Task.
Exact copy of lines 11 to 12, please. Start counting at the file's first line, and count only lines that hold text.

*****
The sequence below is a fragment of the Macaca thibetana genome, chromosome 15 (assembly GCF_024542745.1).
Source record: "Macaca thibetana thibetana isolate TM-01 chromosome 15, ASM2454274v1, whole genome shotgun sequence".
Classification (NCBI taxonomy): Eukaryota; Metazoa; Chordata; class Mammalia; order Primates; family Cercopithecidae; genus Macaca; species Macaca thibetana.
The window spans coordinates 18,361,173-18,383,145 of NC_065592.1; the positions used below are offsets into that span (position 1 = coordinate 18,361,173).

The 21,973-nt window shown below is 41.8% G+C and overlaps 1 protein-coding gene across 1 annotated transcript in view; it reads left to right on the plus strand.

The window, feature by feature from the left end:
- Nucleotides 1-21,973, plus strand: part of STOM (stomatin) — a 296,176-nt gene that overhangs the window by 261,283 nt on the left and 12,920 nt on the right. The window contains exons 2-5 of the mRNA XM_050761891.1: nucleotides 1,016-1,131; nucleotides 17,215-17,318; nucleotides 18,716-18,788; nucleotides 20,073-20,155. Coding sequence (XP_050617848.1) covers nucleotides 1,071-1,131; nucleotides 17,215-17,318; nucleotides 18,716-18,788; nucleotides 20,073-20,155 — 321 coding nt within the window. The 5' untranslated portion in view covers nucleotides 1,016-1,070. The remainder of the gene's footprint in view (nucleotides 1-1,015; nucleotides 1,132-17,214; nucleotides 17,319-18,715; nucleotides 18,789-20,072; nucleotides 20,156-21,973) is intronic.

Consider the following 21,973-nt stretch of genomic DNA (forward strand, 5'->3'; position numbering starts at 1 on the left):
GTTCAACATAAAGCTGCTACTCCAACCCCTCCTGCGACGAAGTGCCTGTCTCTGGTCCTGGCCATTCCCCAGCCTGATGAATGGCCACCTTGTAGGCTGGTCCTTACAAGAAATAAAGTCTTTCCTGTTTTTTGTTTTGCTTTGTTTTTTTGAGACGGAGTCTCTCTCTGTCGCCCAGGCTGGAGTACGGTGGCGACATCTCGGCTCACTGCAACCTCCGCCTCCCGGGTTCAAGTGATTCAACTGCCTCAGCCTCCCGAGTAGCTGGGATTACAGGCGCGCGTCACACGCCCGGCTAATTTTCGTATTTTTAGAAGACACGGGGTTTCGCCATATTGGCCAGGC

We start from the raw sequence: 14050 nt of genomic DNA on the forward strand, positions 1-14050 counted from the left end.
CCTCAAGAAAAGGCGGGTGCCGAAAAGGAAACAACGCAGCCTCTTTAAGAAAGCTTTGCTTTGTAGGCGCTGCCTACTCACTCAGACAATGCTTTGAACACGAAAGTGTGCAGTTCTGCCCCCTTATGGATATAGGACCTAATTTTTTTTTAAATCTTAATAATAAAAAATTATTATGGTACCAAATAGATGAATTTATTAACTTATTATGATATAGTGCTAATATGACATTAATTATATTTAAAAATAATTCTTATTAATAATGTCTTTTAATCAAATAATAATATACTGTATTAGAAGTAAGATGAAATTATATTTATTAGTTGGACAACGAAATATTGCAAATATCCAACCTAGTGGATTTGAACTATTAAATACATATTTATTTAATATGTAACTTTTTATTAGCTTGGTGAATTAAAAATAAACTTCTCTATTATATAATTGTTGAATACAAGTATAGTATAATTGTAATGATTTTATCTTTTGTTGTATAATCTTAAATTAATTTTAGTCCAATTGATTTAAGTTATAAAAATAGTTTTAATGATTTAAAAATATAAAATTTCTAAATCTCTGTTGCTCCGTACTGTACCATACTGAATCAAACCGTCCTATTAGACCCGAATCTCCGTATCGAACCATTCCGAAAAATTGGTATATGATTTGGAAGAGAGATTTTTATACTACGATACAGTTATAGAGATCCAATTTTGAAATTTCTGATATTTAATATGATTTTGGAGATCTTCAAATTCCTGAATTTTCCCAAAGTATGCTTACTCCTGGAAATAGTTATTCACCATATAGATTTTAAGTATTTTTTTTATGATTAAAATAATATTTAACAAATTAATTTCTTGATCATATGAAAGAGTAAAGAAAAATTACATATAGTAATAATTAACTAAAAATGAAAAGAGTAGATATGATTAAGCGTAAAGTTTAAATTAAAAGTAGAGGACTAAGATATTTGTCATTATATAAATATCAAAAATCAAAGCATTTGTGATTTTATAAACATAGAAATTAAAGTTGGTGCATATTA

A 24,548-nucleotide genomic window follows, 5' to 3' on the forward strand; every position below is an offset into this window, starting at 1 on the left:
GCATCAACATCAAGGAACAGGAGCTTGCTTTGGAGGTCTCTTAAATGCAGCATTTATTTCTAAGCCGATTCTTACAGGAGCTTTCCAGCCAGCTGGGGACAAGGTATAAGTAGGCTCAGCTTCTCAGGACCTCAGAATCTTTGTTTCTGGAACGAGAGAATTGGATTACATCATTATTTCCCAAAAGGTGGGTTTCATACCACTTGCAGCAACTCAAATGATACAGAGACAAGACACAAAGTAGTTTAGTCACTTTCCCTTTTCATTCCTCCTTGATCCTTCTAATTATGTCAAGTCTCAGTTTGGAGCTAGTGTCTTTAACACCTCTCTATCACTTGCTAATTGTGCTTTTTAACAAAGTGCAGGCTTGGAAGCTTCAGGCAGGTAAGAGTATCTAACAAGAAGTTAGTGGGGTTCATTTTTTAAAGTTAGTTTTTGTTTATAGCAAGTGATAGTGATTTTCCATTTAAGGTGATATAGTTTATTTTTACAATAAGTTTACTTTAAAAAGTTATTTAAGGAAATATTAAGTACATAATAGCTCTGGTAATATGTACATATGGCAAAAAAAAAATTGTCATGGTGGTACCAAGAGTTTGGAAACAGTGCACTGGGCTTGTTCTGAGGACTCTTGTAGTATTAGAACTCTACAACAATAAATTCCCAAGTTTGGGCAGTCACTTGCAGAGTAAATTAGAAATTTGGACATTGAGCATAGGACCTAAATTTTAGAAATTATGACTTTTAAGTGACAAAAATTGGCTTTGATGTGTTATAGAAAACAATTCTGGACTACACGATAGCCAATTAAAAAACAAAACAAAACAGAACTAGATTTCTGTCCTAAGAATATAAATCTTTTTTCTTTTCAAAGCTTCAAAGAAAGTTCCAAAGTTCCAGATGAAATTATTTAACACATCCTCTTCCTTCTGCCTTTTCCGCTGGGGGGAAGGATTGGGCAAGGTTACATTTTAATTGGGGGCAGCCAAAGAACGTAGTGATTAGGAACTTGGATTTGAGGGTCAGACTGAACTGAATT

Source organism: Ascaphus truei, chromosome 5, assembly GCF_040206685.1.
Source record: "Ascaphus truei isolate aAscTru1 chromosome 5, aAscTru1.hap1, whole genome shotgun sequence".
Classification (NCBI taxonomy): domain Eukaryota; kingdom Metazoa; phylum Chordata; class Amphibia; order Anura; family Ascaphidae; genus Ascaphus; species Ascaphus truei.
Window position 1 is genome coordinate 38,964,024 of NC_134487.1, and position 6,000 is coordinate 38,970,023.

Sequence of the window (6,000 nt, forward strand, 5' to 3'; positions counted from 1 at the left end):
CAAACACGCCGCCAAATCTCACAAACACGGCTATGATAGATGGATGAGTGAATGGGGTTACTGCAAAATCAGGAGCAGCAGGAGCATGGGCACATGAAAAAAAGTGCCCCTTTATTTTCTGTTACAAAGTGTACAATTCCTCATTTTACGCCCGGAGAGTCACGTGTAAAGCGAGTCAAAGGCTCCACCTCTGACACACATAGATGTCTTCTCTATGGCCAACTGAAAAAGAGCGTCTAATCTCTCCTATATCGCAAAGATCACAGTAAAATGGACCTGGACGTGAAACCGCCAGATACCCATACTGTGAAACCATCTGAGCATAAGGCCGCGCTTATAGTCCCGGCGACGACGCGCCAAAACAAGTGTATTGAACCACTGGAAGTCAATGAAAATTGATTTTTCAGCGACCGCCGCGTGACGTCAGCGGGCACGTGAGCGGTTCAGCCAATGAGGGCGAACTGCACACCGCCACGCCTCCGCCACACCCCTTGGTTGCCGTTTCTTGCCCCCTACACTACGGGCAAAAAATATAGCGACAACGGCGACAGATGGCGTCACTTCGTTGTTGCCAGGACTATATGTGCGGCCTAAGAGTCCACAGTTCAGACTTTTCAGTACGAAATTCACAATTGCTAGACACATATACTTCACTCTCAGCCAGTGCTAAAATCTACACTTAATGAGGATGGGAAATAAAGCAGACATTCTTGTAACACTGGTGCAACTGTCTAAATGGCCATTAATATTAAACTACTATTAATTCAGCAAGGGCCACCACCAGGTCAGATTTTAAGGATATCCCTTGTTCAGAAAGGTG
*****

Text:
CCTCAAGAAAAGGCGGGTGCCGAAAAGGAAACAACGCAGCCTCTTTAAGAAAGCTTTGCTTTGTAGGCGCTGCCTACTCACTCAGACAATGCTTTGAACACGAAAGTGTGCAGTTCTGCCCCCTTATGGATATAGGACCTAATTTTTTTTTAAATCTTAATAATAAAAAATTATTATGGTACCAAATAGATGAATTTATTAACTTATTATGATATAGTGCTAATATGACATTAATTATATTTAAAAATAATTCTTATTAATAATGTCTTTTAATCAAATAATAATATACTGTATTAGAAGTAAGATGAAATTATATTTATTAGTTGGACAACGAAATATTGCAAATATCCAACCTAGTGGATTTGAACTATTAAATACATATTTATTTAATATGTAACTTTTTATTAGCTTGGTGAATTAAAAATAAACTTCTCTATTATATAATTGTTGAATACAAGTATAGTATAATTGTAATGATTTTATCTTTTGTTGTATAATCTTAAATTAATTTTAGTCCAATTGATTTAAGTTATAAAAATAGTTTTAATGATTTAAAAATATAAAATTTCTAAATCTCTGTTGCTCCGTACTGTACCATACTGAATCAAACCGTCCTATTAGACCCGAATCTCCGTATCGAACCATTCCGAAAAATTGGTATATGATTTGGAAGAGAGATTTTTATACTACGATACAGTTATAGAGATCCAATTTTGAAATTTCTGATATTTAATATGATTTTGGAGATCTTCAAATTCCTGAATTTTCCCAAAGTATGCTTACTCCTGGAAATAGTTATTCACCATATAGATTTTAAGTATTTTTTTTATGATTAAAATAATATTTAACAAATTAATTTCTTGATCATATGAAAGAGTAAAGAAAAATTACATATAGTAATAATTAACTAAAAATGAAAAGAGTAGATATGATTAAGCGTAAAGTTTAAATTAAAAGTAGAGGACTAAGATATTTGTCATTATATAAATATCAAAAATCAAAGCATTTGTGATTTTATAAACATAGAAATTAAAGTTGGTGCATATTA

A 24,548-nucleotide genomic window follows, 5' to 3' on the forward strand; every position below is an offset into this window, starting at 1 on the left: